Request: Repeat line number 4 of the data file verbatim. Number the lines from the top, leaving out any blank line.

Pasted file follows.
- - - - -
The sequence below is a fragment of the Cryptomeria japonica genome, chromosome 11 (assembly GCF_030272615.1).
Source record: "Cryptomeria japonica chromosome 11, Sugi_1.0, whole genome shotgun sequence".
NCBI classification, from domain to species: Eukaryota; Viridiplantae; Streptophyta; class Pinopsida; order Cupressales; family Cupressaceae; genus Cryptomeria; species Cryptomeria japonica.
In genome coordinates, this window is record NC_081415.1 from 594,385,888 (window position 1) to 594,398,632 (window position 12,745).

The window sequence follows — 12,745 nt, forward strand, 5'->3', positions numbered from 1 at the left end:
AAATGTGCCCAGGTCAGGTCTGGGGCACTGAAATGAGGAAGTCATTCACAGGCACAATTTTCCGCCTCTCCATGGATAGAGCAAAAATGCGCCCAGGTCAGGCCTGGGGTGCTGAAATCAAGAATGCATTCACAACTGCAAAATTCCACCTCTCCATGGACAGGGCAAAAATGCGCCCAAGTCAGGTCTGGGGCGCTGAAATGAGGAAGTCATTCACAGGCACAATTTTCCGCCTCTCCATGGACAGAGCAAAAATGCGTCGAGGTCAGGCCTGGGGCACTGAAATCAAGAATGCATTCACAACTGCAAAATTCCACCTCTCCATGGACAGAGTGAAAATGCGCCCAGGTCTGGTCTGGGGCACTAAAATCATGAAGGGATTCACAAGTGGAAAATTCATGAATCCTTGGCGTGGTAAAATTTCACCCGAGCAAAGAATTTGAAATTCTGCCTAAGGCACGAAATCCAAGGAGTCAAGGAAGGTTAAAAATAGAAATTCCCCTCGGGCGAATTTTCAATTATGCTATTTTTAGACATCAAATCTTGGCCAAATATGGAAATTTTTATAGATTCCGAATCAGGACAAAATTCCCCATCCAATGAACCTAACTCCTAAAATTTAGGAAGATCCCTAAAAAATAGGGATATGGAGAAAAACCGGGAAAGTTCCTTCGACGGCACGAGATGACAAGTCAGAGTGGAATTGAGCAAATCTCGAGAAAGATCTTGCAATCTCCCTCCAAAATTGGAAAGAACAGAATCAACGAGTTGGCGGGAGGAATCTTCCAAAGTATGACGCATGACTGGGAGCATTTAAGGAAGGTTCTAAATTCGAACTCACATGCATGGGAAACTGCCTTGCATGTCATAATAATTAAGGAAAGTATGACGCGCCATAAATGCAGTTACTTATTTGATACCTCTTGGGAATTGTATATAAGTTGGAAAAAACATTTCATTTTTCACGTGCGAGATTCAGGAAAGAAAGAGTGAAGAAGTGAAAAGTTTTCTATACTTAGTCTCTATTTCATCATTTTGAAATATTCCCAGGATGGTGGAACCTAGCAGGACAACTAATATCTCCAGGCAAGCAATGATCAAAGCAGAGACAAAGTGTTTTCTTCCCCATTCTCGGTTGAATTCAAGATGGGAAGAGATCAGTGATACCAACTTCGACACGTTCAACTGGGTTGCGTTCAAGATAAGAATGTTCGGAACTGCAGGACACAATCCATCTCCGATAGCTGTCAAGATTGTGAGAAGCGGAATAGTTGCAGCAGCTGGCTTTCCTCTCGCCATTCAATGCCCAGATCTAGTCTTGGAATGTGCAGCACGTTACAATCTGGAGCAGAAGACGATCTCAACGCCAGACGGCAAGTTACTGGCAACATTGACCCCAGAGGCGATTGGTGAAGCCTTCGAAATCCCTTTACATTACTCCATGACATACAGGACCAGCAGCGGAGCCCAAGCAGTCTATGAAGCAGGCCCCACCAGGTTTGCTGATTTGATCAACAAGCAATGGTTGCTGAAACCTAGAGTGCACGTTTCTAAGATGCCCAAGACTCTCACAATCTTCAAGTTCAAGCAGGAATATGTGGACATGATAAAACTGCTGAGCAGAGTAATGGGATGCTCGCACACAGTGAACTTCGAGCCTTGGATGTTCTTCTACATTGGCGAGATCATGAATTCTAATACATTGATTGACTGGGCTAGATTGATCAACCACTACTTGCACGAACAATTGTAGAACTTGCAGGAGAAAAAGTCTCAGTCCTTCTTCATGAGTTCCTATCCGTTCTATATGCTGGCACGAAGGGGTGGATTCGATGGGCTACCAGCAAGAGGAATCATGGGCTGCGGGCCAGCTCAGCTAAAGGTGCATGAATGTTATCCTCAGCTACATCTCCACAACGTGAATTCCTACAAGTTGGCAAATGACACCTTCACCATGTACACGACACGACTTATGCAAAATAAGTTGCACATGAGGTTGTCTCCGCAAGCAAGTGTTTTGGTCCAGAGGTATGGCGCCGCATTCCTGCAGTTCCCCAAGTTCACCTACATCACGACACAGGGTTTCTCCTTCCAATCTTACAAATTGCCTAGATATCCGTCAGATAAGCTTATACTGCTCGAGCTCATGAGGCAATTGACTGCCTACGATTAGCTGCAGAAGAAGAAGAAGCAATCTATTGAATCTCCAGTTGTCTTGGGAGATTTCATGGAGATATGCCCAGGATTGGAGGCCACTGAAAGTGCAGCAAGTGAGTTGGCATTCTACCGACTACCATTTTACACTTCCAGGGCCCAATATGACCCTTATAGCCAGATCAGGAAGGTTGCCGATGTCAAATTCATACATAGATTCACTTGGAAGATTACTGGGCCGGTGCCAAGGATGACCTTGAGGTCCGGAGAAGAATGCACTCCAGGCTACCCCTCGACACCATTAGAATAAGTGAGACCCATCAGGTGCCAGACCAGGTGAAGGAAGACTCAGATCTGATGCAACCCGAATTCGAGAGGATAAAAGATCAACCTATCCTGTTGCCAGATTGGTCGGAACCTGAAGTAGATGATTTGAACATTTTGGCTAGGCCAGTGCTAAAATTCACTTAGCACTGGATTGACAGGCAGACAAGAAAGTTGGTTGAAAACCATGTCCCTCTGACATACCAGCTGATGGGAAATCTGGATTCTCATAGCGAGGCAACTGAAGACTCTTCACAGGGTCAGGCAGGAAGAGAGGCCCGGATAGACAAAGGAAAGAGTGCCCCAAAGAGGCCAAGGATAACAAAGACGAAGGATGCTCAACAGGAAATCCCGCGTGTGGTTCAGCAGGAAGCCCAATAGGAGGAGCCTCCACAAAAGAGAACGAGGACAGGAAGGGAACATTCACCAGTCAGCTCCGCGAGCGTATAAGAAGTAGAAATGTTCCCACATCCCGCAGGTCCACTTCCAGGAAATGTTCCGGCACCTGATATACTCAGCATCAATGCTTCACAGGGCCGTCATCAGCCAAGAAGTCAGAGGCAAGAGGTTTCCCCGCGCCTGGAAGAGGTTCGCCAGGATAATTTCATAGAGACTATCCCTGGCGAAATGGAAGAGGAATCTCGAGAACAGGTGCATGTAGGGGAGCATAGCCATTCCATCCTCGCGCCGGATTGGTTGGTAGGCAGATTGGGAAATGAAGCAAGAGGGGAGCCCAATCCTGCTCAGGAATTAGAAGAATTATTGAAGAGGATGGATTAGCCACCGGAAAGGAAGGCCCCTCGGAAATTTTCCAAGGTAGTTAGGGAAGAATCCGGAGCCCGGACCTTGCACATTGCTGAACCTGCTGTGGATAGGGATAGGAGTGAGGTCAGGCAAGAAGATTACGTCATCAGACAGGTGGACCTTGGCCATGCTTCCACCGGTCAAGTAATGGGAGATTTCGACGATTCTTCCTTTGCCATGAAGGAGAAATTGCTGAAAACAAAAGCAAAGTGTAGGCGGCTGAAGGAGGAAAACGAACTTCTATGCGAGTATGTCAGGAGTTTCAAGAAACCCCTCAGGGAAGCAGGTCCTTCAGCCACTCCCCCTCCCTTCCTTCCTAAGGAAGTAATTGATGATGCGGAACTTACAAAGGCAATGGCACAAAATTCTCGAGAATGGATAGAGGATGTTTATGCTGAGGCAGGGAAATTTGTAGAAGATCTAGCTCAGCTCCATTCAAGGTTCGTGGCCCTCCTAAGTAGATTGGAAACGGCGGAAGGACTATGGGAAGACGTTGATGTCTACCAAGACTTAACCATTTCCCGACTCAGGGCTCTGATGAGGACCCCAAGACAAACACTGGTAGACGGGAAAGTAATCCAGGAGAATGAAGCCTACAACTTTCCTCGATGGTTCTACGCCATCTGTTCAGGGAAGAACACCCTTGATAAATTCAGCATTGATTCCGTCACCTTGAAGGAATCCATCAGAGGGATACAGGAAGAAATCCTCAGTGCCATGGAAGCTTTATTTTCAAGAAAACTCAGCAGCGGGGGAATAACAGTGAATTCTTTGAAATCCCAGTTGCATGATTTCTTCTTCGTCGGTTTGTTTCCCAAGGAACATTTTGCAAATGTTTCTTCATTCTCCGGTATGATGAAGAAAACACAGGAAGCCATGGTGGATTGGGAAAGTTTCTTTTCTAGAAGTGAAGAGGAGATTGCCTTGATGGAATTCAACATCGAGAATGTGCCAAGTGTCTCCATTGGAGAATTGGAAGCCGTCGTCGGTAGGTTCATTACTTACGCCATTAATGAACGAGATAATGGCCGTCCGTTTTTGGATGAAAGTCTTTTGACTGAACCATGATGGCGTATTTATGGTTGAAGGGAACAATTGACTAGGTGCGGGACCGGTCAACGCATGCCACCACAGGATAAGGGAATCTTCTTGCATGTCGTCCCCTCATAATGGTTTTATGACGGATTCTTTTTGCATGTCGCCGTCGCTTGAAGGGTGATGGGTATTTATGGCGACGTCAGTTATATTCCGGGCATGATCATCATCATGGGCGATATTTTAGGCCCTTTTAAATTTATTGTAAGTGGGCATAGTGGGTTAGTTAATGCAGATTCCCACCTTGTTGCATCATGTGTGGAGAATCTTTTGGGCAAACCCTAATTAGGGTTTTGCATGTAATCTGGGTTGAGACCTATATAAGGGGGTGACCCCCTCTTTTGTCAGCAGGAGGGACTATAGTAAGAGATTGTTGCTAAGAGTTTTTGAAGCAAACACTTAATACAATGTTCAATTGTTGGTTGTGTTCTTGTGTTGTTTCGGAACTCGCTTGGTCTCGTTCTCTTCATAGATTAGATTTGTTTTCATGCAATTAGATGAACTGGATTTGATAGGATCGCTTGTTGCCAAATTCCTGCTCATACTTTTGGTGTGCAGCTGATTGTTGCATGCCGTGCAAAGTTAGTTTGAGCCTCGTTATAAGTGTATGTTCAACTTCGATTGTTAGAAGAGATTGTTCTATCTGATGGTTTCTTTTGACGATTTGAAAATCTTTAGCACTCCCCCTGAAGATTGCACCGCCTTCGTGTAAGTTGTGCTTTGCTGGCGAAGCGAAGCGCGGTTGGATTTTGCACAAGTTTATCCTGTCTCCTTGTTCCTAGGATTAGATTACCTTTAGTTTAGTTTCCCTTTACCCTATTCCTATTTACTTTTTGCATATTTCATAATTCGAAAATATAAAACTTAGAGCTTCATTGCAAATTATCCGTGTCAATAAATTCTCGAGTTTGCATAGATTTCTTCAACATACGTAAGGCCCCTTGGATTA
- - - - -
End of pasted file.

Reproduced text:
In genome coordinates, this window is record NC_081415.1 from 594,385,888 (window position 1) to 594,398,632 (window position 12,745).